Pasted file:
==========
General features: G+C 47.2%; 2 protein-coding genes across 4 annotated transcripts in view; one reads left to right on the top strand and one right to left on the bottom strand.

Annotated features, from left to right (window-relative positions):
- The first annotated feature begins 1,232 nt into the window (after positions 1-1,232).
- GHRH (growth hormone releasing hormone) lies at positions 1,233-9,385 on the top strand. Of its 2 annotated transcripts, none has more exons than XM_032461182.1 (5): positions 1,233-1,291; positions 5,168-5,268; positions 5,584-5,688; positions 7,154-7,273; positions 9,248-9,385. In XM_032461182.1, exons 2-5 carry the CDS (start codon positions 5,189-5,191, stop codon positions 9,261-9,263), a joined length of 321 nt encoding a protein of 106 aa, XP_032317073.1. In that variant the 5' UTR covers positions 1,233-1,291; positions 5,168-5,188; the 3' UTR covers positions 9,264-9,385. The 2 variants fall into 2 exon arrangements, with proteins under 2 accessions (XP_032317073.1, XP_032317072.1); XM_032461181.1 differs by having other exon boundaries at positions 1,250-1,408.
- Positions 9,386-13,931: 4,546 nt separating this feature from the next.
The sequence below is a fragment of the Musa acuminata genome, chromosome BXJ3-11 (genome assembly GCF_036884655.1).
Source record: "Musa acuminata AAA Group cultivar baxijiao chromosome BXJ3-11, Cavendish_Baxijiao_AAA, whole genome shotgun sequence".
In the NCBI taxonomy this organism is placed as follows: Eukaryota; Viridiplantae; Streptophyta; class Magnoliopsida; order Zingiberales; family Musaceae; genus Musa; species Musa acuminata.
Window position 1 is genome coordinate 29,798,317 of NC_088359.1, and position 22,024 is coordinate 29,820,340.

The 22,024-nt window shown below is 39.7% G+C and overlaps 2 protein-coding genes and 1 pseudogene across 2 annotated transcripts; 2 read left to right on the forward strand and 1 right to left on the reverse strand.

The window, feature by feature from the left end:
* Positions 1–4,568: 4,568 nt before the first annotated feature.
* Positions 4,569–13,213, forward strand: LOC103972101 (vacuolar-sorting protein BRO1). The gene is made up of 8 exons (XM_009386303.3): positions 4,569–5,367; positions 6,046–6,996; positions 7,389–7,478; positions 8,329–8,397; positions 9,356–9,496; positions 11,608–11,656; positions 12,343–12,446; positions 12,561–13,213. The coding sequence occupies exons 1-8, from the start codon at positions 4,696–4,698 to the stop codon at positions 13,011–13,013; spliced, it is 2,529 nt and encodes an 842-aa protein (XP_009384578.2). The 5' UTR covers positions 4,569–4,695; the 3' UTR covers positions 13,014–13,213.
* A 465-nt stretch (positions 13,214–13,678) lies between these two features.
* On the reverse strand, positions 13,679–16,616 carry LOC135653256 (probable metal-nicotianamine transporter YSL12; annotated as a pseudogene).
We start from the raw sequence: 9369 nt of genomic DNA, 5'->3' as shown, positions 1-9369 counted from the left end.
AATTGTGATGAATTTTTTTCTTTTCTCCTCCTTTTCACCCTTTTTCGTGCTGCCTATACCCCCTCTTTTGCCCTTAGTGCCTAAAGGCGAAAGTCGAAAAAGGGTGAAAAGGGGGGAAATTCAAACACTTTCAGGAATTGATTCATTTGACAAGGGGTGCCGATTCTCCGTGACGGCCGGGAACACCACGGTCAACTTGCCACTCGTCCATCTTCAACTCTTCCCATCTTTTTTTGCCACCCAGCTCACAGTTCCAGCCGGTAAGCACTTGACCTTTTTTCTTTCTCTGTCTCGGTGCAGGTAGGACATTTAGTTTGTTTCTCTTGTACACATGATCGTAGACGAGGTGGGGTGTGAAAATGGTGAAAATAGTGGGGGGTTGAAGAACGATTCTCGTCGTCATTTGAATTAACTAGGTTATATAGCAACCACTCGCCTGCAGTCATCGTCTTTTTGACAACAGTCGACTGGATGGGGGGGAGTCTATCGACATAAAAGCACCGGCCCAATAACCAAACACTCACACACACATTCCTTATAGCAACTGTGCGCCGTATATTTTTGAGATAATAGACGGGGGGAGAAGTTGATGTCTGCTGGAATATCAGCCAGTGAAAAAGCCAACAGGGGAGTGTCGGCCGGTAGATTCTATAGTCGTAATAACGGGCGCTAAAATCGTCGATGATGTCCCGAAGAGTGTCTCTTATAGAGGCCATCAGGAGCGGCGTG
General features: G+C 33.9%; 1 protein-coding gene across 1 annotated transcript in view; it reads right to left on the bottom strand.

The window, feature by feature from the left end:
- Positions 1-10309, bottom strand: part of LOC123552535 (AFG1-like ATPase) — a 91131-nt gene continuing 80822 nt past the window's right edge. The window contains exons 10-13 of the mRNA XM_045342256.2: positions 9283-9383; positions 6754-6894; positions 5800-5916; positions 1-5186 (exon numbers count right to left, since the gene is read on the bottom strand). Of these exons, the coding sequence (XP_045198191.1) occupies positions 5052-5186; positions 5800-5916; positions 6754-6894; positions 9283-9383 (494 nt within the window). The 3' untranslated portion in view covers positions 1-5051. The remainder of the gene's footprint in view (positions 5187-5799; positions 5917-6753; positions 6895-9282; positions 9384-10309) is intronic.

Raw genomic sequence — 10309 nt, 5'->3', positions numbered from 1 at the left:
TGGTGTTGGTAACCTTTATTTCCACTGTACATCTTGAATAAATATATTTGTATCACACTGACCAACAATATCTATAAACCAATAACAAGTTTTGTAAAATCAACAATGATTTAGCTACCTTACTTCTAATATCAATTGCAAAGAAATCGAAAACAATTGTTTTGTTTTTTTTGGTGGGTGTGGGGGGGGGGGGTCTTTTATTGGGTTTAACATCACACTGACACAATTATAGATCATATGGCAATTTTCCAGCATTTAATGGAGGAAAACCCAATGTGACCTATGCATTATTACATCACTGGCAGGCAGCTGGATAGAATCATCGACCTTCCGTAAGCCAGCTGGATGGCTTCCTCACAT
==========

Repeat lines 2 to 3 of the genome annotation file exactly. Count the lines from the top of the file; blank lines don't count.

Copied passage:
Annotated features, from left to right (window-relative positions):
- The first annotated feature begins 1,232 nt into the window (after positions 1-1,232).